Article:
I usually feed the birds all year round, especially because so many of them breed on our property. There are always babies that need a little extra food and a lady bird full of eggs who need something special to perk up her appetite. But the spring also brings birds whose presence I do not want to encourage. It used to be the doves but I seem to have convinced the doves to feed on the ground and not hog the feeders. The very small — adolescent doves — can use the small flat feeder, but our cage feeders are too small for doves. And they really can’t perch. They are shaped wrong.

This morning, Owen put out the suet feeders. Suet appeals to most birds whether they are seed eater or insectivores — or both. It is especially attractive to our two thrushes — Robins and Bluebirds — both of whom are exclusively insectivores.

Also to our woodpeckers. We have Downy and Hairy Woodpeckers who look the same except for size, but aren’t really related and the Red-Bellied Woodpecker who doesn’t have a red belly but does have a red head. But he can’t be called a Red-headed Woodpecker because some other woodpecker already bears that name. We also have the Pileated Woodpecker, but they aren’t feeder birds. They eat bugs in the dying trees and are they are huge — about the size of a large hawk. I have pictures of them because sometimes we see them tearing huge chunks of bark off sickly oak and maples. They are impressive birds.

Anyway, when Owen looked around, all he could see were lurking Brown-headed Cowbirds. Cowbirds, like European Cuckoos, do not nest. Instead, they drop eggs in the nests of other birds, usually destroying whatever eggs were already there. Some birds will raise the chicks, others recognize the eggs are not theirs and destroy them. One way or the other, cowbirds really mess up the breeding cycle of other birds — and they are gorgers and aggreessive to all the other birds. Feeding them encourages them to continue their invasion. Owen decided to not put out any seed. Cowbirds can’t perch, so they can’t hook onto the suet feeders.

So, for now, the suet feeders are out and the seeds are not. I feel bad about it, but there is food out there and it’s not so bad to let the birds remember they are wild. I won’t always be here to feed them. I am frequently reminded of this because our friend across the street was also a bird feeder, but he died and all his birds moved to our side of the road.

So, for now, at least until the cowbirds go away, we’re holding back on the seeds. The birds aren’t going to starve, so why do I feel guilty? It’s the same guilt I feel when our not-so-scrawny (actually rather beefy) dog begs for food pretty much all the time. Even though it is very obvious that he doesn’t need the food, the look of hope in his eyes gets me every time.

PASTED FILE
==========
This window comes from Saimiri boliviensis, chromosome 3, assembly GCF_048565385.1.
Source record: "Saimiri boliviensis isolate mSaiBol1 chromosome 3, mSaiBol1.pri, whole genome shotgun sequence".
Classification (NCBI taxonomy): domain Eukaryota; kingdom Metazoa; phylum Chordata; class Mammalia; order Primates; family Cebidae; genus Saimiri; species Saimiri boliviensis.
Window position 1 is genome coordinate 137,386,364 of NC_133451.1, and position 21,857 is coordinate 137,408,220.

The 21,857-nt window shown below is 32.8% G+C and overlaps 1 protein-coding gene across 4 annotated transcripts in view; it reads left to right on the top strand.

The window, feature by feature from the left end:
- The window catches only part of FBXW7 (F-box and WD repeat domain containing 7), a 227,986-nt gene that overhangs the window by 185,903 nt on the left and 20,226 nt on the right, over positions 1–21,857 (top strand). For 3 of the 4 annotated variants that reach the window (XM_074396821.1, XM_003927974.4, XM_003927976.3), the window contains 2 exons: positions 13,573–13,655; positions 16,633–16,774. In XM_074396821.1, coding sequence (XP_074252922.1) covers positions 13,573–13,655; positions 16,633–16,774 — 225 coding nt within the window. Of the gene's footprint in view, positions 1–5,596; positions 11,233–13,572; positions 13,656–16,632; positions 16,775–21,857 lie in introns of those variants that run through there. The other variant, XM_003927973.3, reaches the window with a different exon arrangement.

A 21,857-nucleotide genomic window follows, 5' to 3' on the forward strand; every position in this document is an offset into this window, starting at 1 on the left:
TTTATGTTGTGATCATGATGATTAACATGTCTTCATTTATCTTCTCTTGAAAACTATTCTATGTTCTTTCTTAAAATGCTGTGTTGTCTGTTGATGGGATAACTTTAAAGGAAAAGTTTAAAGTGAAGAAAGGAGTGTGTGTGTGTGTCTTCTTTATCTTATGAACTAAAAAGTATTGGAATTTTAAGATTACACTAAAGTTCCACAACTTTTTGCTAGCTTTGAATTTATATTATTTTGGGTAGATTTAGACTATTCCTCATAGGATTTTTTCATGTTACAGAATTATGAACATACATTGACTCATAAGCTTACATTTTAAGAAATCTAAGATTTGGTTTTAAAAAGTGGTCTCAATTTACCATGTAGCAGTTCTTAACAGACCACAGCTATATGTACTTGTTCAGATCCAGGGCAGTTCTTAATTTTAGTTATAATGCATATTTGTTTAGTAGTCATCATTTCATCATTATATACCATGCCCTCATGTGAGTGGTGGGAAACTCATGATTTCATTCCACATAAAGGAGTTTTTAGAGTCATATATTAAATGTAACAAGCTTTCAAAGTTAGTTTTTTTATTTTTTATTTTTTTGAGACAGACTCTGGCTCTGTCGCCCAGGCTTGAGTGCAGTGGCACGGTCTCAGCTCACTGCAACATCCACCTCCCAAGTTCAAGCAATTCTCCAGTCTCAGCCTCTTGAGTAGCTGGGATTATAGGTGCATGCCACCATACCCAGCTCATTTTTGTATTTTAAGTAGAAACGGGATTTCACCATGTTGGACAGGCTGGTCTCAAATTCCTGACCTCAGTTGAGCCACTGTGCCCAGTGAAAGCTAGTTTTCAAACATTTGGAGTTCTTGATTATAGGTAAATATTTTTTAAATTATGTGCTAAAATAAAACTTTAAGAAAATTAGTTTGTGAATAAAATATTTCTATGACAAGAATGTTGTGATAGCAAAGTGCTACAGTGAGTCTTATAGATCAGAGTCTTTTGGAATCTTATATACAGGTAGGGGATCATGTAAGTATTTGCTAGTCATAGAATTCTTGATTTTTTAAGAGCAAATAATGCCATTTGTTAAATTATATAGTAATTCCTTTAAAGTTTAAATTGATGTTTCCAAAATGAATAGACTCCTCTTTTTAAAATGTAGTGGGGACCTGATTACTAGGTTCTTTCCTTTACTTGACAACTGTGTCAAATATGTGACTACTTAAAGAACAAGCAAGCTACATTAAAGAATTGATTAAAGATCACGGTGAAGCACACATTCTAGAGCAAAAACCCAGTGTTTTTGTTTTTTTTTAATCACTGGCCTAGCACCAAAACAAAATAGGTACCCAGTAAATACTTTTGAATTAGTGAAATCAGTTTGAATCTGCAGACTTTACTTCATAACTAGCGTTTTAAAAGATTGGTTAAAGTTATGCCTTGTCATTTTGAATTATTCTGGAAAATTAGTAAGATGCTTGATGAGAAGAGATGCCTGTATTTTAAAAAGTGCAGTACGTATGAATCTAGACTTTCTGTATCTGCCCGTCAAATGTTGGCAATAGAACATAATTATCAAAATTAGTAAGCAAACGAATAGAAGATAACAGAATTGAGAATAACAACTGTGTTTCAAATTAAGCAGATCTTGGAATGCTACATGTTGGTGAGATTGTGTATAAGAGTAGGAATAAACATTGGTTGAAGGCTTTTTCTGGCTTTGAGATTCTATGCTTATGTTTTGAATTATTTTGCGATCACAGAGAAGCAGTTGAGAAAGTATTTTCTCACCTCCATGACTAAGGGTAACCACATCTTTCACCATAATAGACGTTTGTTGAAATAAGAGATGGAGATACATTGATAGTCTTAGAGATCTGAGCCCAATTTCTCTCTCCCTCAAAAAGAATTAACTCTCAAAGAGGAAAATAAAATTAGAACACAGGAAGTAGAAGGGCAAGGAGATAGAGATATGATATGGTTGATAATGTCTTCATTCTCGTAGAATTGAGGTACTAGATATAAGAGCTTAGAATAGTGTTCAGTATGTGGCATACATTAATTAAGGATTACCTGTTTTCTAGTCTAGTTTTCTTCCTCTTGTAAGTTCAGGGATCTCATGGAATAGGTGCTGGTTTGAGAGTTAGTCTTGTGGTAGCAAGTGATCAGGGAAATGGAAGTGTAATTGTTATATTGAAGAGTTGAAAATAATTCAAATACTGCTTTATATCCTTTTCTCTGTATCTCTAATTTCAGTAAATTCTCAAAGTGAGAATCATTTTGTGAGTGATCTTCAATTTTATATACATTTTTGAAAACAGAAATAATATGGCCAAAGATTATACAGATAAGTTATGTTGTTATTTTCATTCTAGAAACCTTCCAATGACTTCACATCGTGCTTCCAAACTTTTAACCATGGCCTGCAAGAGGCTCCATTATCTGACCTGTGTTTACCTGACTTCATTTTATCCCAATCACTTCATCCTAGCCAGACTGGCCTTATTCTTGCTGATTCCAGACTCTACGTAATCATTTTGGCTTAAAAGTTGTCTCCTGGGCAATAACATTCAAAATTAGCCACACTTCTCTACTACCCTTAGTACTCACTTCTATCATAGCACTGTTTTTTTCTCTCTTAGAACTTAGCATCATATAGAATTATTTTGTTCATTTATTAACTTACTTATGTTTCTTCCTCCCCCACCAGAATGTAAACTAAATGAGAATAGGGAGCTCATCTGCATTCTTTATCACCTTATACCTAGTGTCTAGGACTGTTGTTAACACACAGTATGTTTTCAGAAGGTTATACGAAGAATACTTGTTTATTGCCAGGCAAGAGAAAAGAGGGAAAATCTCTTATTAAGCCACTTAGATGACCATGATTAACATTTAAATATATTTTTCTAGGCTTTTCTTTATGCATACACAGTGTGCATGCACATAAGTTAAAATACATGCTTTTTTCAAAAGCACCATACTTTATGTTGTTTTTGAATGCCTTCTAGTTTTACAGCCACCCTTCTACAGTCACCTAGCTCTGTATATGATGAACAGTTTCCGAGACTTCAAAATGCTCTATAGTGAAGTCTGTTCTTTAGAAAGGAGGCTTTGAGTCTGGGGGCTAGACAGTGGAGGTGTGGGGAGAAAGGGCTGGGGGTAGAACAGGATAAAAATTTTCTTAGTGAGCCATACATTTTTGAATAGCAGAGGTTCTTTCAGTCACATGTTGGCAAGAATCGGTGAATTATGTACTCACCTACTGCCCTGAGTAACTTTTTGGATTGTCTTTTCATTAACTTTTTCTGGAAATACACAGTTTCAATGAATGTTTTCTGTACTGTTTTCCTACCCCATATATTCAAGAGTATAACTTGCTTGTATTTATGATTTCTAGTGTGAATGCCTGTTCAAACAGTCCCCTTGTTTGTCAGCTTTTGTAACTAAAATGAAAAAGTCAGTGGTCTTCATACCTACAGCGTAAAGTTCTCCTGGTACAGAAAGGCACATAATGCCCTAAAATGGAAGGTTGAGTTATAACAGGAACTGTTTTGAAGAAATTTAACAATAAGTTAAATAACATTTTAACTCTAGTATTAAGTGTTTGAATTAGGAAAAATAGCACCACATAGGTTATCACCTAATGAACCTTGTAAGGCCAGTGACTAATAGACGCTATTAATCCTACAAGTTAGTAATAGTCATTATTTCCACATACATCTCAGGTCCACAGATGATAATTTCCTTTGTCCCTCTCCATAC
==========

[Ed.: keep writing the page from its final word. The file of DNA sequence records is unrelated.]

Categories: #Birds, #Photography, bluebirds, Nature, Spring, Woodpeckers

Tags: , ,

17 replies

  1. I feed all year and now feed down at the allotment too. At home here in Willow l have a very distinct pattern of birds that feed from me and edward next door has a different set of birds. I have all the bigger birds as well as a resident robin pair and a few sparrows and wrens but mostly feral piggies, jackies, maggies, woodies, blackybees, starlings, thrushes and occasionally doves. On the even odder occasion l even have kestrels land in the garden.

    Whilst the allotment has woodpeckers, long tailed tits, wrens, blackybees, blue tits, robins, maggies, bullies, sparrows, wrens, great tits and warblers too.

    I love seeing all the birds come and go but it’s a nice relief also to see more smaller birds down at the allotment. I don’t have to feed especially down at the allotment but l like to keep the diversity present there.

    Beautiful photos 🙂


    • The cowbirds are a real pain because they are so aggressive AND because they destroy the nests of other birds. They aren’t big enough to get rid of by using different feeders — as we did with the super protective gorging doves. At least they don’t eat the suet. But I really don’t want to encourage them, especially not to nest here. And short of NOT feeding them, I have no idea what else I can do.

      Liked by 1 person

  2. Such beautiful visitors you enjoy!
    And I hear you, very difficult to not feed those who pop in – critters and people alike!


  3. 5 pro quality shots Marilyn !!!!!


    • It really helps when the bird stands STILL for me! And the light is right, of course. Bright sunlight totally ruins sharpness — all that reflection is a killer. And thank you. These came out really well — especially considering I shot them through a none too clean glass panel in a French door.


  4. This bird definitely caught my eye. Anita


  5. I love the bluebird pics too! 💙


  6. The bluebird photos are so sweet. Look at that last photo–he’s got dancing feet! What a wonderful capture, Marilyn.


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